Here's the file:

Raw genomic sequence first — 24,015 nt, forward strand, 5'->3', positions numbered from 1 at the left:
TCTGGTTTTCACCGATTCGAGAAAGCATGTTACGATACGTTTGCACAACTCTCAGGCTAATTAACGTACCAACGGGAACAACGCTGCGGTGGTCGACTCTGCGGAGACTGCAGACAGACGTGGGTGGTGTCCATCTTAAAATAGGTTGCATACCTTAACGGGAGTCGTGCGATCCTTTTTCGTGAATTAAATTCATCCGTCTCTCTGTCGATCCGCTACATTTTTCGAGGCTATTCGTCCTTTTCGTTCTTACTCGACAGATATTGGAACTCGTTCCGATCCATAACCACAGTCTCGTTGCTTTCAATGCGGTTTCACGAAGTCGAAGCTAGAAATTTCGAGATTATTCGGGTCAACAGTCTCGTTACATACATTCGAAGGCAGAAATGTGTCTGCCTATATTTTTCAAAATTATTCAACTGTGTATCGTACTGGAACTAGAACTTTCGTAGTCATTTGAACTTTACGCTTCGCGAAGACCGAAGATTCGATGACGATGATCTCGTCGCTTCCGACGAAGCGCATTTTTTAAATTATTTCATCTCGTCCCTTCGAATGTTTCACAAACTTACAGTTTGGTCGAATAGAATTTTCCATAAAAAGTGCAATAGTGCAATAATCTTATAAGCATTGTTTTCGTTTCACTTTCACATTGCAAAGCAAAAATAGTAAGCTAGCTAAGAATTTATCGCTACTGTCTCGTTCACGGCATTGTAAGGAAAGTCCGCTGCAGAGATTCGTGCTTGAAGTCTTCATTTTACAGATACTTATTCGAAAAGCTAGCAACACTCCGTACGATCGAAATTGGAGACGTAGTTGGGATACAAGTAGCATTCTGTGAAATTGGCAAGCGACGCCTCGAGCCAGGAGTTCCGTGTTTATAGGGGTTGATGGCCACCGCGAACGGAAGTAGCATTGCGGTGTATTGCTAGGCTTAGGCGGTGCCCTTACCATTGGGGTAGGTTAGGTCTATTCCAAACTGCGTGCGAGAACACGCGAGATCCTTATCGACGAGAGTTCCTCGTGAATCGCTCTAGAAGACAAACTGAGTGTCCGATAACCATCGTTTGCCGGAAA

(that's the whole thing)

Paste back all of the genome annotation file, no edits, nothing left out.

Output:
Raw genomic sequence first — 24,015 nt, forward strand, 5'->3', positions numbered from 1 at the left:
TCTGGTTTTCACCGATTCGAGAAAGCATGTTACGATACGTTTGCACAACTCTCAGGCTAATTAACGTACCAACGGGAACAACGCTGCGGTGGTCGACTCTGCGGAGACTGCAGACAGACGTGGGTGGTGTCCATCTTAAAATAGGTTGCATACCTTAACGGGAGTCGTGCGATCCTTTTTCGTGAATTAAATTCATCCGTCTCTCTGTCGATCCGCTACATTTTTCGAGGCTATTCGTCCTTTTCGTTCTTACTCGACAGATATTGGAACTCGTTCCGATCCATAACCACAGTCTCGTTGCTTTCAATGCGGTTTCACGAAGTCGAAGCTAGAAATTTCGAGATTATTCGGGTCAACAGTCTCGTTACATACATTCGAAGGCAGAAATGTGTCTGCCTATATTTTTCAAAATTATTCAACTGTGTATCGTACTGGAACTAGAACTTTCGTAGTCATTTGAACTTTACGCTTCGCGAAGACCGAAGATTCGATGACGATGATCTCGTCGCTTCCGACGAAGCGCATTTTTTAAATTATTTCATCTCGTCCCTTCGAATGTTTCACAAACTTACAGTTTGGTCGAATAGAATTTTCCATAAAAAGTGCAATAGTGCAATAATCTTATAAGCATTGTTTTCGTTTCACTTTCACATTGCAAAGCAAAAATAGTAAGCTAGCTAAGAATTTATCGCTACTGTCTCGTTCACGGCATTGTAAGGAAAGTCCGCTGCAGAGATTCGTGCTTGAAGTCTTCATTTTACAGATACTTATTCGAAAAGCTAGCAACACTCCGTACGATCGAAATTGGAGACGTAGTTGGGATACAAGTAGCATTCTGTGAAATTGGCAAGCGACGCCTCGAGCCAGGAGTTCCGTGTTTATAGGGGTTGATGGCCACCGCGAACGGAAGTAGCATTGCGGTGTATTGCTAGGCTTAGGCGGTGCCCTTACCATTGGGGTAGGTTAGGTCTATTCCAAACTGCGTGCGAGAACACGCGAGATCCTTATCGACGAGAGTTCCTCGTGAATCGCTCTAGAAGACAAACTGAGTGTCCGATAACCATCGTTTGCCGGAAA